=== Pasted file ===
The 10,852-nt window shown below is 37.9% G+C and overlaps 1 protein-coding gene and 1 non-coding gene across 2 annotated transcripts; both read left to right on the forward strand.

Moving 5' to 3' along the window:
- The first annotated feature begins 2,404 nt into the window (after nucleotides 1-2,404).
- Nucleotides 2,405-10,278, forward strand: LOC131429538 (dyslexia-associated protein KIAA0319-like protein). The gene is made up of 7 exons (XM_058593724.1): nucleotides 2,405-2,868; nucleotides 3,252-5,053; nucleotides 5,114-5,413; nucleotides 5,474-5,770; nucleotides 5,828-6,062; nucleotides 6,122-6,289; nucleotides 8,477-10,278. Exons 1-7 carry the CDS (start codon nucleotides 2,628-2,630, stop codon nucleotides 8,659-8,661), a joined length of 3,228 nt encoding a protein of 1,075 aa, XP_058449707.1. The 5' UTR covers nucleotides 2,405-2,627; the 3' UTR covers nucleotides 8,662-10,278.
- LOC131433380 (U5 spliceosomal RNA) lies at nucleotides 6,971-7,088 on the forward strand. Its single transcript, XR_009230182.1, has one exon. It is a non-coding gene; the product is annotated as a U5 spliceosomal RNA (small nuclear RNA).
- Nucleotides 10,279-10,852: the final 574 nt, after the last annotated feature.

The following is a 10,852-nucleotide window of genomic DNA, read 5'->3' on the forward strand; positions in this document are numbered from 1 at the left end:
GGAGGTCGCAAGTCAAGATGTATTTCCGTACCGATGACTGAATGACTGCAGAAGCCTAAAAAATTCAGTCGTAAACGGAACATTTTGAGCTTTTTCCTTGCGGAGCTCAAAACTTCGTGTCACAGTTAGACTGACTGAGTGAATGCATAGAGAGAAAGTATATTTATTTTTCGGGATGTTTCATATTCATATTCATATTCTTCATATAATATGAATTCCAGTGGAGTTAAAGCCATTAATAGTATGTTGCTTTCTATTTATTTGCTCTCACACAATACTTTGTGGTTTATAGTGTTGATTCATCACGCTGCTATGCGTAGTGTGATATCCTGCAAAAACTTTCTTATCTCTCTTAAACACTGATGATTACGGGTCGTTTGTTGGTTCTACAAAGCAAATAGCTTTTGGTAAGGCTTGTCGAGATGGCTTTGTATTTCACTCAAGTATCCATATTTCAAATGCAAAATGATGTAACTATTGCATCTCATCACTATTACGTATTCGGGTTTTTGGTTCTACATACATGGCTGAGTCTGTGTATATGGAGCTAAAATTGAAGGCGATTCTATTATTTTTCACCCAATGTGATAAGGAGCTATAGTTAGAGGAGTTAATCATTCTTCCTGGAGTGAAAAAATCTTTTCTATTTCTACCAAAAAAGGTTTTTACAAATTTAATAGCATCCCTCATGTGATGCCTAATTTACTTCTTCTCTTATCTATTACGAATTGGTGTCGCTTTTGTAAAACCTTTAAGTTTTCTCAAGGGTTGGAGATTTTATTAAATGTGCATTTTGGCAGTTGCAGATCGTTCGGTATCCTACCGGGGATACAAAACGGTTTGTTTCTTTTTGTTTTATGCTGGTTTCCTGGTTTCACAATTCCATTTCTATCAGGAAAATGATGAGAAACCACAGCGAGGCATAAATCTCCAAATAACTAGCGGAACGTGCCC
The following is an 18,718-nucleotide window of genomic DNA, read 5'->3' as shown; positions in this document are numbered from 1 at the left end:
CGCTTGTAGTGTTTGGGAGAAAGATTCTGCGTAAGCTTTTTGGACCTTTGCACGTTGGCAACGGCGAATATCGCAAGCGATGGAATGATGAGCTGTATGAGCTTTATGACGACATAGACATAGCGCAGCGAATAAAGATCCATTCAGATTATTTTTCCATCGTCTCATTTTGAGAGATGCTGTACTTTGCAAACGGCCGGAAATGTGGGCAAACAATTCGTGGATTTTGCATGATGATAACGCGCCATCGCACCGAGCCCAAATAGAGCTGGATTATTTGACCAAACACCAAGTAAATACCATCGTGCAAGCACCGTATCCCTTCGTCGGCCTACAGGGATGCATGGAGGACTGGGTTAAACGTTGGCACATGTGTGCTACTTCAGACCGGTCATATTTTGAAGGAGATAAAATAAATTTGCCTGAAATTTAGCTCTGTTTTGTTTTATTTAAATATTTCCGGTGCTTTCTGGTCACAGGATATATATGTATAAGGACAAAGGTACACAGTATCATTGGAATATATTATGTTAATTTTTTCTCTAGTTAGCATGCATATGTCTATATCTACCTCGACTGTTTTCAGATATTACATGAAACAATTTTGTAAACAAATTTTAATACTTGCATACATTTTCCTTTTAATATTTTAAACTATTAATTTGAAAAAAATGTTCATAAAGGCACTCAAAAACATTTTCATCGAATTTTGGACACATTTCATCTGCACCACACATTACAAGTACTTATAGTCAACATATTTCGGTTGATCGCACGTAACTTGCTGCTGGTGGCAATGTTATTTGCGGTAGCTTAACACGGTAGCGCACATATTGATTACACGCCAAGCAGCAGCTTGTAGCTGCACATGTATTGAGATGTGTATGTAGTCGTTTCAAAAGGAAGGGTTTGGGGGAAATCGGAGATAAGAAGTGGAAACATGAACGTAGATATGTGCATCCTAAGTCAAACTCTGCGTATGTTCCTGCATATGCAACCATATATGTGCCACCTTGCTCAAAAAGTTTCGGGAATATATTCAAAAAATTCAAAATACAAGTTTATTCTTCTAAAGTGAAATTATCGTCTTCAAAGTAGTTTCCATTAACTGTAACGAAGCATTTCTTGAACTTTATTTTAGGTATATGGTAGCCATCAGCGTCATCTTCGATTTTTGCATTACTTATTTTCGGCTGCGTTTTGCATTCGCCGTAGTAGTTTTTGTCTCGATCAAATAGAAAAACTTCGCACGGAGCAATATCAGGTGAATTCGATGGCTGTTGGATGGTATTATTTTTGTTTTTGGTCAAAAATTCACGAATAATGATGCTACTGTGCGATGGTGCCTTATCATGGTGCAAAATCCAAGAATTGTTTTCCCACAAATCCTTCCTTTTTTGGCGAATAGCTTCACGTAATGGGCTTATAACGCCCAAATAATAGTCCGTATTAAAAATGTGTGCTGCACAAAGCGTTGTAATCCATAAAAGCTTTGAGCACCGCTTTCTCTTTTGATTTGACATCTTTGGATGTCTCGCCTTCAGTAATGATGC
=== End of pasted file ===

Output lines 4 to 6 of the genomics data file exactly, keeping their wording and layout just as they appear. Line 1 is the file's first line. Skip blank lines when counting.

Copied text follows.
- Nucleotides 2,405-10,278, forward strand: LOC131429538 (dyslexia-associated protein KIAA0319-like protein). The gene is made up of 7 exons (XM_058593724.1): nucleotides 2,405-2,868; nucleotides 3,252-5,053; nucleotides 5,114-5,413; nucleotides 5,474-5,770; nucleotides 5,828-6,062; nucleotides 6,122-6,289; nucleotides 8,477-10,278. Exons 1-7 carry the CDS (start codon nucleotides 2,628-2,630, stop codon nucleotides 8,659-8,661), a joined length of 3,228 nt encoding a protein of 1,075 aa, XP_058449707.1. The 5' UTR covers nucleotides 2,405-2,627; the 3' UTR covers nucleotides 8,662-10,278.
- LOC131433380 (U5 spliceosomal RNA) lies at nucleotides 6,971-7,088 on the forward strand. Its single transcript, XR_009230182.1, has one exon. It is a non-coding gene; the product is annotated as a U5 spliceosomal RNA (small nuclear RNA).
- Nucleotides 10,279-10,852: the final 574 nt, after the last annotated feature.